The dinner menu is structured a bit differently than Figlio’s and seemed a tad bit smaller. Or perhaps it was just that Figlio’s always seemed to have a hundred different things I was eager to try. Another thing different about the menu? It’s a couple of bucks more on average.

I was happy to see that a few of their pasta dishes were, if not the same, at least very similar to a few items that used to grace Figlio’s menu. Fighting the temptation and urge to order my “normal dish” (the cavatappi — with chicken, sundried tomatos and olive oil) I decided to branch out a bit and try the wood-roasted chicken.

It wasn’t anything that I’d probably typically get but it was pretty good. Again, I’m not a food critic nor will I ever pretend to be but for my uneducated palate, it tasted good, featured yummy flavors and well, didn’t suck. It was a panzanella dish and though I’m a sucker for the dried bread croutons, I really think the tomatoes and balsamic should be the star of the show.

Still for what it was and the quasi-hype around it, I would have to give it an overall rating of good, but not great. I’ve had better and I’ve had better cheaper.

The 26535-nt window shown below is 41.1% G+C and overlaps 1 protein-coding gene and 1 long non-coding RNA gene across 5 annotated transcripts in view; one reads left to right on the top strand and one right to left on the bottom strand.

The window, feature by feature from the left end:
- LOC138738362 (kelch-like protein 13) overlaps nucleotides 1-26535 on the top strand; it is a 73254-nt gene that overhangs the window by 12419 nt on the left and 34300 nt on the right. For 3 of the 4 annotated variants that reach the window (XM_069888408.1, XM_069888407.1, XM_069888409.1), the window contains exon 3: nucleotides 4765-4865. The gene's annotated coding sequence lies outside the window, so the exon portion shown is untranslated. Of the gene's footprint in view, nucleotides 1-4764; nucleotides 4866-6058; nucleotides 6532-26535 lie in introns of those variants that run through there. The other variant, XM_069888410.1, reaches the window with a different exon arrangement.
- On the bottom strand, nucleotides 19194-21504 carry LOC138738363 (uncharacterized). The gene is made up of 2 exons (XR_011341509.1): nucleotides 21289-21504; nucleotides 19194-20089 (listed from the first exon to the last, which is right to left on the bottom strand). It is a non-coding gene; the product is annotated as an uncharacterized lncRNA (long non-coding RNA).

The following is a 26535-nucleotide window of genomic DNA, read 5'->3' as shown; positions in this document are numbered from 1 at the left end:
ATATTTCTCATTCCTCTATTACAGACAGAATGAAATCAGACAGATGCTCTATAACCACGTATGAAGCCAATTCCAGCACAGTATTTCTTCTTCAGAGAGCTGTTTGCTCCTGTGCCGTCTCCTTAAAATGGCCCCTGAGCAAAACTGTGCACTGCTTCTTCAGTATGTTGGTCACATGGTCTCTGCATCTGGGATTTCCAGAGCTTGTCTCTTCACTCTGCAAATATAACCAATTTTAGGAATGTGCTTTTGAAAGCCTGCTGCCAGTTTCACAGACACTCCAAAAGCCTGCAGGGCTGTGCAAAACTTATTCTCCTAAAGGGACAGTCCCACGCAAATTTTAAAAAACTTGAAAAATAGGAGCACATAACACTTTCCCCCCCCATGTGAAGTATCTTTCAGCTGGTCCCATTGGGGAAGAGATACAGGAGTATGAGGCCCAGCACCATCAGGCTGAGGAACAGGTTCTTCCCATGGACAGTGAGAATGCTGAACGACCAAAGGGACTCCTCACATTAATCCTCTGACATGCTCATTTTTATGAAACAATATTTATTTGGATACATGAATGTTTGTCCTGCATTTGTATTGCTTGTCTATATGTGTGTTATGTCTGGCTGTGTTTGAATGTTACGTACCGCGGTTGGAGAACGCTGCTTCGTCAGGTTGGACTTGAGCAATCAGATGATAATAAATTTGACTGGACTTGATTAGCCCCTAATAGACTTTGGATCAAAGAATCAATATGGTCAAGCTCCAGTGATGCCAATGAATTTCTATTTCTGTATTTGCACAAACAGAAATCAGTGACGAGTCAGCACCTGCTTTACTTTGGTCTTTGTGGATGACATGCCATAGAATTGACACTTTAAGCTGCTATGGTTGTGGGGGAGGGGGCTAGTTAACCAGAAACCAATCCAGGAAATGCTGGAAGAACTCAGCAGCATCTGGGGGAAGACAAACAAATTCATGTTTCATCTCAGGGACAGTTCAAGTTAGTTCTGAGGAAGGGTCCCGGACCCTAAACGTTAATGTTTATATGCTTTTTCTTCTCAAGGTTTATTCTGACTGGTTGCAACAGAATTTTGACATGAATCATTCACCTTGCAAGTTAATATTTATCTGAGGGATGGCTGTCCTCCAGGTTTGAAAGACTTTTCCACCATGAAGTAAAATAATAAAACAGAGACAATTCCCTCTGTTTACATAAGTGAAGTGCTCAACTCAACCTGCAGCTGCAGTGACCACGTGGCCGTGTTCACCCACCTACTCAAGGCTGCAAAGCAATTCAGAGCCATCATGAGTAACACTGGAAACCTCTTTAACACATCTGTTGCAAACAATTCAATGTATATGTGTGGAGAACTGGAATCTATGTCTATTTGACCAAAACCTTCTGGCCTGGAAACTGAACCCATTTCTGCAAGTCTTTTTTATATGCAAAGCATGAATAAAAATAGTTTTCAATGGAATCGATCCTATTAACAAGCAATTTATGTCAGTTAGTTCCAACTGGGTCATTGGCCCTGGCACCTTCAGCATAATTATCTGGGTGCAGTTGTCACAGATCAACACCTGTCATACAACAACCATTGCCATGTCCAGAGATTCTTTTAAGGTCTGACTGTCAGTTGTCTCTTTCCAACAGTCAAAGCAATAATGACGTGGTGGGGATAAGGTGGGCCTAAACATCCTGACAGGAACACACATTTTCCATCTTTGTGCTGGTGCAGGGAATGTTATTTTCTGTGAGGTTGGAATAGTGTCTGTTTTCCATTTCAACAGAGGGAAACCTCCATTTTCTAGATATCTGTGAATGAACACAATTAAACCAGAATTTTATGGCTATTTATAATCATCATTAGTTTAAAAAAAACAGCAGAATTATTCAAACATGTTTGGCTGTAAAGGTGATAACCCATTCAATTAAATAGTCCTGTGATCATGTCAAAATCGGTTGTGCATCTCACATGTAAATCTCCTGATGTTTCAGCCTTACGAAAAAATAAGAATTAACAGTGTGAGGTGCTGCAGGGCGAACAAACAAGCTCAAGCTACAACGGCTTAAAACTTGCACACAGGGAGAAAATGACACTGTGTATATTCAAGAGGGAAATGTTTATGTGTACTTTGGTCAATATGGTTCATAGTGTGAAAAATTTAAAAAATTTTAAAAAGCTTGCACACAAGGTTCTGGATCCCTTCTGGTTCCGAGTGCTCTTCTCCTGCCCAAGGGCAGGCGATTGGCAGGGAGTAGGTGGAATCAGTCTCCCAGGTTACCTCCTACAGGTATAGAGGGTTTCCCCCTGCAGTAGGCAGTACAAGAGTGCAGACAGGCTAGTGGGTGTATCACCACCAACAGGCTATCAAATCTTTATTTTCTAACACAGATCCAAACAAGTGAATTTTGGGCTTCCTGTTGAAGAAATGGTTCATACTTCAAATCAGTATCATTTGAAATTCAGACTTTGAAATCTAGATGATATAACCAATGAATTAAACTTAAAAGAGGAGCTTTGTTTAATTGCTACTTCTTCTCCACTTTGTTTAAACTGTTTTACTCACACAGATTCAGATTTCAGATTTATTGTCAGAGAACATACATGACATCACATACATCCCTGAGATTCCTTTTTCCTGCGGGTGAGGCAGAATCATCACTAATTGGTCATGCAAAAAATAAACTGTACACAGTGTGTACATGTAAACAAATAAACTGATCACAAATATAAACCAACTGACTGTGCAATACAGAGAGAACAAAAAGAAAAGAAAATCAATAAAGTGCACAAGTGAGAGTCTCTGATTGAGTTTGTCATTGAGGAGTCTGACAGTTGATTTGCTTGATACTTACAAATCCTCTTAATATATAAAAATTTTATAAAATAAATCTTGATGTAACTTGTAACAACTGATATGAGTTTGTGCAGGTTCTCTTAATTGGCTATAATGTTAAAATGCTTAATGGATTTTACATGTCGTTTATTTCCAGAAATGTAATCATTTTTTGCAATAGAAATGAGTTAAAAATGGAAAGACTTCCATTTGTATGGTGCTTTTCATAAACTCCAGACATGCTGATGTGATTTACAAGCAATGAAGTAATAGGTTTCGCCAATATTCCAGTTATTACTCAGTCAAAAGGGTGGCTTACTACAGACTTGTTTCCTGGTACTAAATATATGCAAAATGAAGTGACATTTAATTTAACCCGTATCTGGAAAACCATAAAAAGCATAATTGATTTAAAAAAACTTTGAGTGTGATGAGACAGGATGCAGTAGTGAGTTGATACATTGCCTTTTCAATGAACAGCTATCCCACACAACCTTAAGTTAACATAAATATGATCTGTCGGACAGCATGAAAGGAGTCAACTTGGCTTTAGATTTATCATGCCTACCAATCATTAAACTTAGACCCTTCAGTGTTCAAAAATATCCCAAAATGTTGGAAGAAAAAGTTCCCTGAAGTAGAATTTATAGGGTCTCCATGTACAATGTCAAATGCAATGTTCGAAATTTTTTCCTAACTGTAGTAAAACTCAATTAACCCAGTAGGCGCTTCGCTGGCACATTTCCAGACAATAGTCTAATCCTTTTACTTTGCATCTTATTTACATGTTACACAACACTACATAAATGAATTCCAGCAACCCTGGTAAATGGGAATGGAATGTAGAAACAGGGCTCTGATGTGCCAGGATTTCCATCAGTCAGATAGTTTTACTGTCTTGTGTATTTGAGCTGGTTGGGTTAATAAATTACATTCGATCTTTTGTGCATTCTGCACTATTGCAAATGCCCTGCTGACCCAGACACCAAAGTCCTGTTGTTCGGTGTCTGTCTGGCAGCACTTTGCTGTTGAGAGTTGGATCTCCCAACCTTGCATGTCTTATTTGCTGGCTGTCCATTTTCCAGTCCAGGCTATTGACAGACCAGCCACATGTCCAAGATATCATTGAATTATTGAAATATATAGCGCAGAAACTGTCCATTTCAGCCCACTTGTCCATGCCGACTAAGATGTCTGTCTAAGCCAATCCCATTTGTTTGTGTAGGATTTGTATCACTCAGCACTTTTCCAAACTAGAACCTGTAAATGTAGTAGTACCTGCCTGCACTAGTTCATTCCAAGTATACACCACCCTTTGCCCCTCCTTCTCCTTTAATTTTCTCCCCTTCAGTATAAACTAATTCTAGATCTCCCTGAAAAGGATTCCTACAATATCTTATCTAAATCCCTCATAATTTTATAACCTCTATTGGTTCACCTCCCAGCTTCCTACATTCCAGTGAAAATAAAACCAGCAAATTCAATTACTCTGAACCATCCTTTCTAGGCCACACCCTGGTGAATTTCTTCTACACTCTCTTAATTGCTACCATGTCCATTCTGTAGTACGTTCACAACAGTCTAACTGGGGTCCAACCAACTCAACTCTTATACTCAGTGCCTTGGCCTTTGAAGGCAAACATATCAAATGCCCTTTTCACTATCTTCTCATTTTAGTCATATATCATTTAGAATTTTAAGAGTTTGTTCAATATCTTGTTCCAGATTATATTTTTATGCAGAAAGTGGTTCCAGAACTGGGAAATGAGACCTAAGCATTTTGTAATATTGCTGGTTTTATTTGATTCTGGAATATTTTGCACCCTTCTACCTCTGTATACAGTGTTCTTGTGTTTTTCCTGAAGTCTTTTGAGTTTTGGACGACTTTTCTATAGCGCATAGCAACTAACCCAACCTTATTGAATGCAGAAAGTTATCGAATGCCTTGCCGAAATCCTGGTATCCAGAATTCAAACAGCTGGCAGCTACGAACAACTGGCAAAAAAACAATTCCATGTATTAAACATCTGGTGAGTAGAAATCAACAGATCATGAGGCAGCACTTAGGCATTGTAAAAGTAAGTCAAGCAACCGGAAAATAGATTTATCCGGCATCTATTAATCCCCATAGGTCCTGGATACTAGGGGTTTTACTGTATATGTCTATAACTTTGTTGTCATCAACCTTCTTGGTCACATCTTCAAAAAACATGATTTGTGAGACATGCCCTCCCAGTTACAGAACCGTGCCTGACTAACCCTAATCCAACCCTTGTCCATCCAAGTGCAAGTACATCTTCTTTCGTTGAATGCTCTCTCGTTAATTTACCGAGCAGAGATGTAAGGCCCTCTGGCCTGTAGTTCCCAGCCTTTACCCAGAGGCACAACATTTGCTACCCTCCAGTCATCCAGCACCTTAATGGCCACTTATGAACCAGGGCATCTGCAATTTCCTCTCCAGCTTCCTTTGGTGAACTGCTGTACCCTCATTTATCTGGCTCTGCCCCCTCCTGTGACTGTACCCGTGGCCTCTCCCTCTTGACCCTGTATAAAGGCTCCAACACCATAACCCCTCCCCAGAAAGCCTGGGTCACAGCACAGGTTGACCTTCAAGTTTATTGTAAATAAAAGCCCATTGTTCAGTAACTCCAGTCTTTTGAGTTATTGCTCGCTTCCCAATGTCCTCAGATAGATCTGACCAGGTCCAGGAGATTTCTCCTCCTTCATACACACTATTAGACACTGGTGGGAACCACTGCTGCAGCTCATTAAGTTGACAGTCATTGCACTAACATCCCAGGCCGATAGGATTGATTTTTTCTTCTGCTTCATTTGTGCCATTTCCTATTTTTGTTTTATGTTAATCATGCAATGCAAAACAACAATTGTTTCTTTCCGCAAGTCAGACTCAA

I’m still pretty intrigued about a few other features on the menu and would definitely go back to try some more but so far, for this much-talked about transformation, I’m not completely sold. I do like the atmosphere — minus the drunk Vikings fan that nearly fell into our table, more on that some other time. And I did enjoy it as a place for drinks with friends.

But I think there’s just something missing for me that didn’t leave me feeling completely enthused.

I’m interested to hear what others thought of this place. Anyone been there? Have any recommendations on food or drink? And was anyone else kind of annoyed by the amount of sexual innuendos and um, suggestive, almost-prostitution-like, phrases found around this place? Leave a comment and let me know what you thought.